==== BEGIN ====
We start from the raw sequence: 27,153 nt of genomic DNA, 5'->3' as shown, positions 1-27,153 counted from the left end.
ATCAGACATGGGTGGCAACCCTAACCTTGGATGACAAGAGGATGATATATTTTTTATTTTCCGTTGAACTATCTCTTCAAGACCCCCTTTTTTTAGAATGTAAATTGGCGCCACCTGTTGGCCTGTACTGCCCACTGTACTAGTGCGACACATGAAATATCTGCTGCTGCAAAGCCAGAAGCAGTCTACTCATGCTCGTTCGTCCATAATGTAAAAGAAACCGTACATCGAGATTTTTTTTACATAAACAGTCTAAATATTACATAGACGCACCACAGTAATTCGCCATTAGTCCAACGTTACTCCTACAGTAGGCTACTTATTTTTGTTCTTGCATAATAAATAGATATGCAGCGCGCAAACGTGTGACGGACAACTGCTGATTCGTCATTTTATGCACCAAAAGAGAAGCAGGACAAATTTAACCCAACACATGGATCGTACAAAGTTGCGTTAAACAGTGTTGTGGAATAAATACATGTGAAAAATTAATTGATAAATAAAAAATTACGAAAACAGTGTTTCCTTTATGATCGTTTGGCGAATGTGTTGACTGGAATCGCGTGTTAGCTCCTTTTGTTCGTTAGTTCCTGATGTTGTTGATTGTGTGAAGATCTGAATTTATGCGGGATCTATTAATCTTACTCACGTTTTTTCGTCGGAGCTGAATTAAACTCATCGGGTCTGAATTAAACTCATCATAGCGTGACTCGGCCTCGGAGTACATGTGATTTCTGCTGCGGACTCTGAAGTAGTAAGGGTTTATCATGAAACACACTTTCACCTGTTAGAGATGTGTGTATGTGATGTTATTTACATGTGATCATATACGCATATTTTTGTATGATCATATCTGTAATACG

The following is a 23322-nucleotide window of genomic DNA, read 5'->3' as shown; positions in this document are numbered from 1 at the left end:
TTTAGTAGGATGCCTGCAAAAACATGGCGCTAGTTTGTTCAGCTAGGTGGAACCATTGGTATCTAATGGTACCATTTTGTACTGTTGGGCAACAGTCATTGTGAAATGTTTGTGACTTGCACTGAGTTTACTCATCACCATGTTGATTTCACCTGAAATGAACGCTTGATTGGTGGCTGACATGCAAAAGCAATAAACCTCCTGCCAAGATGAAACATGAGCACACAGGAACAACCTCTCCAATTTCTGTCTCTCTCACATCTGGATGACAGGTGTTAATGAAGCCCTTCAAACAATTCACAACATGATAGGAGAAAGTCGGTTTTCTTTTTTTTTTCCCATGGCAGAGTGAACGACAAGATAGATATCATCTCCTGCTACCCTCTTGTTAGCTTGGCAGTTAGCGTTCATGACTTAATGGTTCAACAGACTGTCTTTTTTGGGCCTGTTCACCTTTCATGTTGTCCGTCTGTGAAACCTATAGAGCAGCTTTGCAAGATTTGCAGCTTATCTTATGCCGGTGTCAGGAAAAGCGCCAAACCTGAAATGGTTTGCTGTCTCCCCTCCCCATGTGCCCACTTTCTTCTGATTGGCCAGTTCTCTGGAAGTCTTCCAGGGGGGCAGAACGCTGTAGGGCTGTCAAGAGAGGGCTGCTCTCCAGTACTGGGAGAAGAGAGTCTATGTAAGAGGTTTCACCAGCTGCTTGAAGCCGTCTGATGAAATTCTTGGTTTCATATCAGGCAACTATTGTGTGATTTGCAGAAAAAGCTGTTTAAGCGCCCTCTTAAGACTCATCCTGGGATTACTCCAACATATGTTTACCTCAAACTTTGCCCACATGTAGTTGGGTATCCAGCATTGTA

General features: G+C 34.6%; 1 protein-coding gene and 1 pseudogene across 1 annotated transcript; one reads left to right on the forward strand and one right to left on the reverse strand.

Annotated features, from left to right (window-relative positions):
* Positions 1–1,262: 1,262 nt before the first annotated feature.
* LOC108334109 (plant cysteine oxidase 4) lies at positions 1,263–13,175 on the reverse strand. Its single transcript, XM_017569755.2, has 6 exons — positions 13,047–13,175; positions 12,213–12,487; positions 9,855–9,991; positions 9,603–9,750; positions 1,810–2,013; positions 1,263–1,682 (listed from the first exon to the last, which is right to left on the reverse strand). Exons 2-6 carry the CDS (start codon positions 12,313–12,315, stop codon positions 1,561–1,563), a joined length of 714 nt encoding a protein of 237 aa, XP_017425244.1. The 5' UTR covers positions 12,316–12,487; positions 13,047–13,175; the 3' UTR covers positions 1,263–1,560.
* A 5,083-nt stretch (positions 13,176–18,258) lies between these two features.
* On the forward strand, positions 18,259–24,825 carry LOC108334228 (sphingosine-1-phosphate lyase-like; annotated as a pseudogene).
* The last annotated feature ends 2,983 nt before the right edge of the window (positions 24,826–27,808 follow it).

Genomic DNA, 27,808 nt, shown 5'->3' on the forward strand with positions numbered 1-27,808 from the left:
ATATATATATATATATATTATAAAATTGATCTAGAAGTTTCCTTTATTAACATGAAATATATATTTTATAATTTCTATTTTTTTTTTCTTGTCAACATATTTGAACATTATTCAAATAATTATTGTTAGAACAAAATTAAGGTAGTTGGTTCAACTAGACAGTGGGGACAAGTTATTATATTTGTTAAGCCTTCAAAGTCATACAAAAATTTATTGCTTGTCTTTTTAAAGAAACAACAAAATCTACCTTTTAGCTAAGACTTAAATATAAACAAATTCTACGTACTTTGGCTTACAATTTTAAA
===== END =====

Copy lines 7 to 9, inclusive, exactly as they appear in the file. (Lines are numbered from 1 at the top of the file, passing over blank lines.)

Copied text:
* Positions 1–1,262: 1,262 nt before the first annotated feature.
* LOC108334109 (plant cysteine oxidase 4) lies at positions 1,263–13,175 on the reverse strand. Its single transcript, XM_017569755.2, has 6 exons — positions 13,047–13,175; positions 12,213–12,487; positions 9,855–9,991; positions 9,603–9,750; positions 1,810–2,013; positions 1,263–1,682 (listed from the first exon to the last, which is right to left on the reverse strand). Exons 2-6 carry the CDS (start codon positions 12,313–12,315, stop codon positions 1,561–1,563), a joined length of 714 nt encoding a protein of 237 aa, XP_017425244.1. The 5' UTR covers positions 12,316–12,487; positions 13,047–13,175; the 3' UTR covers positions 1,263–1,560.
* A 5,083-nt stretch (positions 13,176–18,258) lies between these two features.